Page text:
Winter means snow, ice, and taking extra precautions to keep yourself safe. For individuals who wear hearing aids, it also means taking steps to protect the sensitive electronics in the devices. Moisture and freezing temperatures can damage hearing aids or keep them from optimal performance. As the snow falls, and the thermostat drops, take precautions to keep yourself, and your hearing aids safe this winter.
How Cold Weather Affects Hearing Aids
Although modern hearing aids can withstand some wear and tear, temperatures can damage the functions of these delicate and high-tech devices. The cold weather itself is not the problem. It is the condensation that gets into the hearing aid that does significant damage. In cold temperatures, condensation can accumulate when you move from the cold air outside into the warm inside. This activity puts your hearing aids at high risk for water damage. Cold weather causes a battery drain and significantly reduces the charge of zinc-air batteries. The signs of hearing aid damage include:
- Hearing aid cuts out during loud noises
- Sounds come and go
- Sounds are unclear or distorted
- Hearing aid stops working then starts working again
Hearing Aids And Earwax
Condensation and battery drain are not the only issues for hearing aid wearers during cold months. If you wear hearing aids, you are at high risk for earwax hardening in your ear. A strange object in the ear, such as a hearing aid, causes the ear to produce additional wax. This extra wax can lead to ear infections, headaches, and tinnitus. Please remember that cotton swabs are not sufficient for wax removal. Plan an appointment with your hearing healthcare professional to have the wax professionally removed.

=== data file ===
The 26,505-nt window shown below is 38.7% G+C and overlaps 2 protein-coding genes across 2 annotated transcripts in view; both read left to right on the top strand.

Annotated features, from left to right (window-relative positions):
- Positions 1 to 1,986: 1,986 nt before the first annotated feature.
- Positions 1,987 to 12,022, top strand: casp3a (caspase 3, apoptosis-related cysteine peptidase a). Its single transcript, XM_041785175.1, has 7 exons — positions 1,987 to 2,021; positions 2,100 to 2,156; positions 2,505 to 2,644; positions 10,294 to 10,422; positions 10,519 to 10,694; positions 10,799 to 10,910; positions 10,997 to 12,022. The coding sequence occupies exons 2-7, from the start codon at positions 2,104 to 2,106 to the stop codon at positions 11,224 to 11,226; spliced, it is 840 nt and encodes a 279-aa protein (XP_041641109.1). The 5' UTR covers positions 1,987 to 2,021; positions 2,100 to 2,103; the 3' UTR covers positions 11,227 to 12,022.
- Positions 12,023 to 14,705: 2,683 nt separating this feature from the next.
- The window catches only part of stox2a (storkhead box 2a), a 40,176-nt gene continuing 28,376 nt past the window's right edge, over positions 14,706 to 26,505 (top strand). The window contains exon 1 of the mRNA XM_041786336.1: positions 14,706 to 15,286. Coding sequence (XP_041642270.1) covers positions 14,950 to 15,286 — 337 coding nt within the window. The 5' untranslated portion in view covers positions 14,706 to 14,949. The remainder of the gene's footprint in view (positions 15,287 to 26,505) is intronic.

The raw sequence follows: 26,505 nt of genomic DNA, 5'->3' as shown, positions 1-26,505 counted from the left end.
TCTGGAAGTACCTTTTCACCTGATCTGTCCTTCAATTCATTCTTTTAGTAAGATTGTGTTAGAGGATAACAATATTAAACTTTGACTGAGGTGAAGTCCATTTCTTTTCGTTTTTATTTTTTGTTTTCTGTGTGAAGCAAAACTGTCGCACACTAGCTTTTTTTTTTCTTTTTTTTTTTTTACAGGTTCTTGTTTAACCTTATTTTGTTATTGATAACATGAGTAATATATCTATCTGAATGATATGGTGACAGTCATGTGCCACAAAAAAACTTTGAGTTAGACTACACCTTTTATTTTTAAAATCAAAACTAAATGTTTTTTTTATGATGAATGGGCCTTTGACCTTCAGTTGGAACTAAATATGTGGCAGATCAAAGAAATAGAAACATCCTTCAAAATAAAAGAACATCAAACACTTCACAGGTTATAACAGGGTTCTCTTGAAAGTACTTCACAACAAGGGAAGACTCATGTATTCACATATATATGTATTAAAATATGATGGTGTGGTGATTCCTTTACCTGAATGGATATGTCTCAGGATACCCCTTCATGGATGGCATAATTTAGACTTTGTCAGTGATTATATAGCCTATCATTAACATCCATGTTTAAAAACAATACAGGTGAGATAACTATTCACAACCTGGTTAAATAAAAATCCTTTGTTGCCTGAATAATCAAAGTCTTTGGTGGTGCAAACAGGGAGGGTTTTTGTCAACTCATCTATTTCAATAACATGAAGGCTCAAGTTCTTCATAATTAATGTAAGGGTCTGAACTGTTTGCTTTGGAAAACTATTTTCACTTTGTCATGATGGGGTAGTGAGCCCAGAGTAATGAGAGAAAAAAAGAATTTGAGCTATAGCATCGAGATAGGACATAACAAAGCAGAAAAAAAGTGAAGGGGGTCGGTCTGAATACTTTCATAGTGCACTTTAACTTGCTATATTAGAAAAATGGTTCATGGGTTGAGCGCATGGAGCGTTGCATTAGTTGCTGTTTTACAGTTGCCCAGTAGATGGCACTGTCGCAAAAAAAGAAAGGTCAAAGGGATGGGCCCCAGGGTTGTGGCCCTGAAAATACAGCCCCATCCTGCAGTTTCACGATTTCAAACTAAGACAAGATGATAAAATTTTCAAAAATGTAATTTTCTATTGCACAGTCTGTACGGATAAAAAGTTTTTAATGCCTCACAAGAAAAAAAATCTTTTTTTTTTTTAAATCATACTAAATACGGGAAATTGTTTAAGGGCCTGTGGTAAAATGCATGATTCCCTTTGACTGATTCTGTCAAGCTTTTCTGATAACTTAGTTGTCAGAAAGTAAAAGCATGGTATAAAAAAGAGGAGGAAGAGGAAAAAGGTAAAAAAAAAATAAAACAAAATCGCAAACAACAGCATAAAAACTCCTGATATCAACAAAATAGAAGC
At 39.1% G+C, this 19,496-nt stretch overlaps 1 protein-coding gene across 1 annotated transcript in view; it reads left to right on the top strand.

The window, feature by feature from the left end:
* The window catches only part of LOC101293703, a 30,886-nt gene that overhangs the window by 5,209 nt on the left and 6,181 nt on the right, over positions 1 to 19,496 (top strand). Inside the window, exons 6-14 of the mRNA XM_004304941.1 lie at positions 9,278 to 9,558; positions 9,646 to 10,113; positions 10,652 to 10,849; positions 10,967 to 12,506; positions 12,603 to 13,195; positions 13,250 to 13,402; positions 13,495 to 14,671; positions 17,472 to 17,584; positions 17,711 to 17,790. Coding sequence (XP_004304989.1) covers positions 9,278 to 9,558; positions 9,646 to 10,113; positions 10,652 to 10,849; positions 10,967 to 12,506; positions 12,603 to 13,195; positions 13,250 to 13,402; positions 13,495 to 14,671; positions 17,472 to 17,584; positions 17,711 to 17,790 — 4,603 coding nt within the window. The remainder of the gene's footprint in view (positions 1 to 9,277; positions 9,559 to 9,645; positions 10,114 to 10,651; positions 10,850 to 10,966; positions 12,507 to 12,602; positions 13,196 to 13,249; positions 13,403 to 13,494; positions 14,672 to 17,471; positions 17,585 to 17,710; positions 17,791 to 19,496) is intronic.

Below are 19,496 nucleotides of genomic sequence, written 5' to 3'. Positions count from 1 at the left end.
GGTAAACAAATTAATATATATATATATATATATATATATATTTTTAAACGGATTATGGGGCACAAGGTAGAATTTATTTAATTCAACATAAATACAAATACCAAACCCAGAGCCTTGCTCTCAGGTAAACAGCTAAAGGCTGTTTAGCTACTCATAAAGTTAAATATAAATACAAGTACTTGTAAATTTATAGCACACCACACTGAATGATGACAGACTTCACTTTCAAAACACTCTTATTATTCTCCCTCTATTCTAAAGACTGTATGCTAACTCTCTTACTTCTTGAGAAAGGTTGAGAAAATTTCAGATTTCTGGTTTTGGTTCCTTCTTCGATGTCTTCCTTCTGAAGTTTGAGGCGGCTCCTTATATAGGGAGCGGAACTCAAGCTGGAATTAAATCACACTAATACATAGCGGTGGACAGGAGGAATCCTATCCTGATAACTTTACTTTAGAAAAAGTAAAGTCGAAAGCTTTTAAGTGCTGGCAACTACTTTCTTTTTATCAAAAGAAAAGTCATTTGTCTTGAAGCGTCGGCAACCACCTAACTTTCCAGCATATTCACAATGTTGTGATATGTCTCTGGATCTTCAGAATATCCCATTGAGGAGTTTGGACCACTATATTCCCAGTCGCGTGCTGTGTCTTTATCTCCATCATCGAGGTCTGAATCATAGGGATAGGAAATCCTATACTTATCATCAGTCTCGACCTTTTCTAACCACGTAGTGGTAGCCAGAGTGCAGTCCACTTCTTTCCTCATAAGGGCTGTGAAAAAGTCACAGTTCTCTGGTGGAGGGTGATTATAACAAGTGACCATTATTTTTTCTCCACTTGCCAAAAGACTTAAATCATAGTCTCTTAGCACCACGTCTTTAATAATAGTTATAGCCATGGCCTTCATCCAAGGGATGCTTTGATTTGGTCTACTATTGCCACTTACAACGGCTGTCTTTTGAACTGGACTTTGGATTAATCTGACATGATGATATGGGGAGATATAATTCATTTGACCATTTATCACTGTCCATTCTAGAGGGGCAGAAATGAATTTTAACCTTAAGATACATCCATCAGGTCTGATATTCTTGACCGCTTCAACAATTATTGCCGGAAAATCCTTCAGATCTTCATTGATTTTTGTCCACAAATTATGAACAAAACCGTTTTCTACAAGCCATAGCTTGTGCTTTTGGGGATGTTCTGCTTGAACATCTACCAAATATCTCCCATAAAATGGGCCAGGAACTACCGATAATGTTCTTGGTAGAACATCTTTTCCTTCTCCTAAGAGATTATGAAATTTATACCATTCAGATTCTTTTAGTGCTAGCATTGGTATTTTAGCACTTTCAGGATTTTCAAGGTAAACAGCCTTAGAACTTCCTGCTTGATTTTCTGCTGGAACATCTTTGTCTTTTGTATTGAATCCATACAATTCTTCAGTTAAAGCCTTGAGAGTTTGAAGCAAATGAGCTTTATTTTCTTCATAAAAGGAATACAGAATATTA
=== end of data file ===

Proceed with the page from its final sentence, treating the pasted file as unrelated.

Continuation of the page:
How To Protect Your Hearing Aids
Cold weather is detrimental to hearing aids. Battery drain is the primary problem, along with condensation and moisture damage. You can’t do something about the weather, but you can take care of your hearing aids this winter. Here are a few tips:
- Keep your hearing aids dry by wiping with a cloth daily.
- Leave the battery door open when not using your hearing aids.
- Carry extra batteries in case weather drains batteries quickly.
- Consider wearing a hat, scarf, or earmuffs to keep your head warm and dry.
- Try to remove your hearing aids when participating in winter sports to avoid prolonged exposure.
- Purchasing a hearing aid sweatband can help to absorb excess moisture while protecting your delicate device.
- Turn down the noise reduction setting on your hearing aids for protection against noise from snow blowers, snowmobiles, and other high decibel machinery.
- Purchase a hearing aid dryer case or dehumidifier for storage when not using your hearing aids.
- Always keep your maintenance appointments with your hearing healthcare professional.
Stay Warm This Winter
As the snow falls and the ice hardens, keep yourself, and your hearing aids warm and dry. Cold weather is damaging to hearing aids, so please take the proper precautions. Please remember to visit your hearing healthcare professional for hearing aid maintenance and hearing care.